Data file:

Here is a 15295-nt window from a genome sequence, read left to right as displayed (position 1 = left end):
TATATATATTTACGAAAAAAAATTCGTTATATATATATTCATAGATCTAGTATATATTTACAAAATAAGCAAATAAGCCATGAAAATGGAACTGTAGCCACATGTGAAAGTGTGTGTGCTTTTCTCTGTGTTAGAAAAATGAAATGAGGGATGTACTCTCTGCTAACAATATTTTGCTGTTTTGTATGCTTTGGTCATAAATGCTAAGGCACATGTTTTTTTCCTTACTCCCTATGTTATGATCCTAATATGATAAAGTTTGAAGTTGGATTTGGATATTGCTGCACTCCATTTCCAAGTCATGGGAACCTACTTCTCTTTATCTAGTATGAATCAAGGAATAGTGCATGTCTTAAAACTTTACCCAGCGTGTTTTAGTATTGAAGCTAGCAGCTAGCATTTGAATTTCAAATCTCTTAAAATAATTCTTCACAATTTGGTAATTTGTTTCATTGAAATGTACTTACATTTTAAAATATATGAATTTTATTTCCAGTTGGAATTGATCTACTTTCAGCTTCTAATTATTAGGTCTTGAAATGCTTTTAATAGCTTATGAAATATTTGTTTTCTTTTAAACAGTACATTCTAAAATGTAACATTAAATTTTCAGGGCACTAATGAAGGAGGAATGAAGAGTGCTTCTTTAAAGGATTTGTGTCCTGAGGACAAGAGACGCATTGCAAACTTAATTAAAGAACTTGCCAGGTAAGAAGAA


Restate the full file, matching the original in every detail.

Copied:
Here is a 15295-nt window from a genome sequence, read left to right as displayed (position 1 = left end):
TATATATATTTACGAAAAAAAATTCGTTATATATATATTCATAGATCTAGTATATATTTACAAAATAAGCAAATAAGCCATGAAAATGGAACTGTAGCCACATGTGAAAGTGTGTGTGCTTTTCTCTGTGTTAGAAAAATGAAATGAGGGATGTACTCTCTGCTAACAATATTTTGCTGTTTTGTATGCTTTGGTCATAAATGCTAAGGCACATGTTTTTTTCCTTACTCCCTATGTTATGATCCTAATATGATAAAGTTTGAAGTTGGATTTGGATATTGCTGCACTCCATTTCCAAGTCATGGGAACCTACTTCTCTTTATCTAGTATGAATCAAGGAATAGTGCATGTCTTAAAACTTTACCCAGCGTGTTTTAGTATTGAAGCTAGCAGCTAGCATTTGAATTTCAAATCTCTTAAAATAATTCTTCACAATTTGGTAATTTGTTTCATTGAAATGTACTTACATTTTAAAATATATGAATTTTATTTCCAGTTGGAATTGATCTACTTTCAGCTTCTAATTATTAGGTCTTGAAATGCTTTTAATAGCTTATGAAATATTTGTTTTCTTTTAAACAGTACATTCTAAAATGTAACATTAAATTTTCAGGGCACTAATGAAGGAGGAATGAAGAGTGCTTCTTTAAAGGATTTGTGTCCTGAGGACAAGAGACGCATTGCAAACTTAATTAAAGAACTTGCCAGGTAAGAAGAA